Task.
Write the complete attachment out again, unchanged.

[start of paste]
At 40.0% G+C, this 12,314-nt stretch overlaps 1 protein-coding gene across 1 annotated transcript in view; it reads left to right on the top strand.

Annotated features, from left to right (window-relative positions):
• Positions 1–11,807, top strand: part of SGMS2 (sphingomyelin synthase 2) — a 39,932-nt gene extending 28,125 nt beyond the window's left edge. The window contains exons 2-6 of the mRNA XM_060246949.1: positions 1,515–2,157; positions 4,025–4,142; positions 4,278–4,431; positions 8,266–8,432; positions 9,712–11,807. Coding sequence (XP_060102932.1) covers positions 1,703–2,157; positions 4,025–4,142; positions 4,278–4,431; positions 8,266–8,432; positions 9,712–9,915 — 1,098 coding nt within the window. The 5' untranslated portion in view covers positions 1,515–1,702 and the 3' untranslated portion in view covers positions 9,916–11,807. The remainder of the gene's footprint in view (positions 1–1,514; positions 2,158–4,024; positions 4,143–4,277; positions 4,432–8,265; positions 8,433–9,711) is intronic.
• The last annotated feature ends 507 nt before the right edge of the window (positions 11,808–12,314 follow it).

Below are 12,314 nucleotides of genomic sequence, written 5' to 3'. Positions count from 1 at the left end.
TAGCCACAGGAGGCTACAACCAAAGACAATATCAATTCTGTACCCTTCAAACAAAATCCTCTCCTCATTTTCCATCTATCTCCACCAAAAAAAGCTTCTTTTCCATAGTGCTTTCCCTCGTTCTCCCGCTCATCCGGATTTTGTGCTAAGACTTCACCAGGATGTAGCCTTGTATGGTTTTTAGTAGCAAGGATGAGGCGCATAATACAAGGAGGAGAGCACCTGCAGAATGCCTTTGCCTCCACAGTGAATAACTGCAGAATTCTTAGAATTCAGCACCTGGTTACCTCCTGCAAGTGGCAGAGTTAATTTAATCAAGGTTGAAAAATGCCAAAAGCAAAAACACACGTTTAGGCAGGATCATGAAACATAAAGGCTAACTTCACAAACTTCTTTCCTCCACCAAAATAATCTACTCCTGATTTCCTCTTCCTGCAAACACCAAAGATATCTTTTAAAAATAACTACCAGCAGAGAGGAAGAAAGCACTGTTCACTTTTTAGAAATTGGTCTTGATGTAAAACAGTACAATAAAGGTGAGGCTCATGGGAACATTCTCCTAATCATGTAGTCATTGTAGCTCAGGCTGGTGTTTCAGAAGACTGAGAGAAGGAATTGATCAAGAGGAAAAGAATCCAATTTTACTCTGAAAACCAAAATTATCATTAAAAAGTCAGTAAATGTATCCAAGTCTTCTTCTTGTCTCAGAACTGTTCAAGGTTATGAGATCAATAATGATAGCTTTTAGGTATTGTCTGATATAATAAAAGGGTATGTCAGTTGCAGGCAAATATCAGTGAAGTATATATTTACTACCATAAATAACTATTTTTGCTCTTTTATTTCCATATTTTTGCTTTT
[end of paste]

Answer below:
At 40.0% G+C, this 12,314-nt stretch overlaps 1 protein-coding gene across 1 annotated transcript in view; it reads left to right on the top strand.

Annotated features, from left to right (window-relative positions):
• Positions 1–11,807, top strand: part of SGMS2 (sphingomyelin synthase 2) — a 39,932-nt gene extending 28,125 nt beyond the window's left edge. The window contains exons 2-6 of the mRNA XM_060246949.1: positions 1,515–2,157; positions 4,025–4,142; positions 4,278–4,431; positions 8,266–8,432; positions 9,712–11,807. Coding sequence (XP_060102932.1) covers positions 1,703–2,157; positions 4,025–4,142; positions 4,278–4,431; positions 8,266–8,432; positions 9,712–9,915 — 1,098 coding nt within the window. The 5' untranslated portion in view covers positions 1,515–1,702 and the 3' untranslated portion in view covers positions 9,916–11,807. The remainder of the gene's footprint in view (positions 1–1,514; positions 2,158–4,024; positions 4,143–4,277; positions 4,432–8,265; positions 8,433–9,711) is intronic.
• The last annotated feature ends 507 nt before the right edge of the window (positions 11,808–12,314 follow it).

Below are 12,314 nucleotides of genomic sequence, written 5' to 3'. Positions count from 1 at the left end.
TAGCCACAGGAGGCTACAACCAAAGACAATATCAATTCTGTACCCTTCAAACAAAATCCTCTCCTCATTTTCCATCTATCTCCACCAAAAAAAGCTTCTTTTCCATAGTGCTTTCCCTCGTTCTCCCGCTCATCCGGATTTTGTGCTAAGACTTCACCAGGATGTAGCCTTGTATGGTTTTTAGTAGCAAGGATGAGGCGCATAATACAAGGAGGAGAGCACCTGCAGAATGCCTTTGCCTCCACAGTGAATAACTGCAGAATTCTTAGAATTCAGCACCTGGTTACCTCCTGCAAGTGGCAGAGTTAATTTAATCAAGGTTGAAAAATGCCAAAAGCAAAAACACACGTTTAGGCAGGATCATGAAACATAAAGGCTAACTTCACAAACTTCTTTCCTCCACCAAAATAATCTACTCCTGATTTCCTCTTCCTGCAAACACCAAAGATATCTTTTAAAAATAACTACCAGCAGAGAGGAAGAAAGCACTGTTCACTTTTTAGAAATTGGTCTTGATGTAAAACAGTACAATAAAGGTGAGGCTCATGGGAACATTCTCCTAATCATGTAGTCATTGTAGCTCAGGCTGGTGTTTCAGAAGACTGAGAGAAGGAATTGATCAAGAGGAAAAGAATCCAATTTTACTCTGAAAACCAAAATTATCATTAAAAAGTCAGTAAATGTATCCAAGTCTTCTTCTTGTCTCAGAACTGTTCAAGGTTATGAGATCAATAATGATAGCTTTTAGGTATTGTCTGATATAATAAAAGGGTATGTCAGTTGCAGGCAAATATCAGTGAAGTATATATTTACTACCATAAATAACTATTTTTGCTCTTTTATTTCCATATTTTTGCTTTT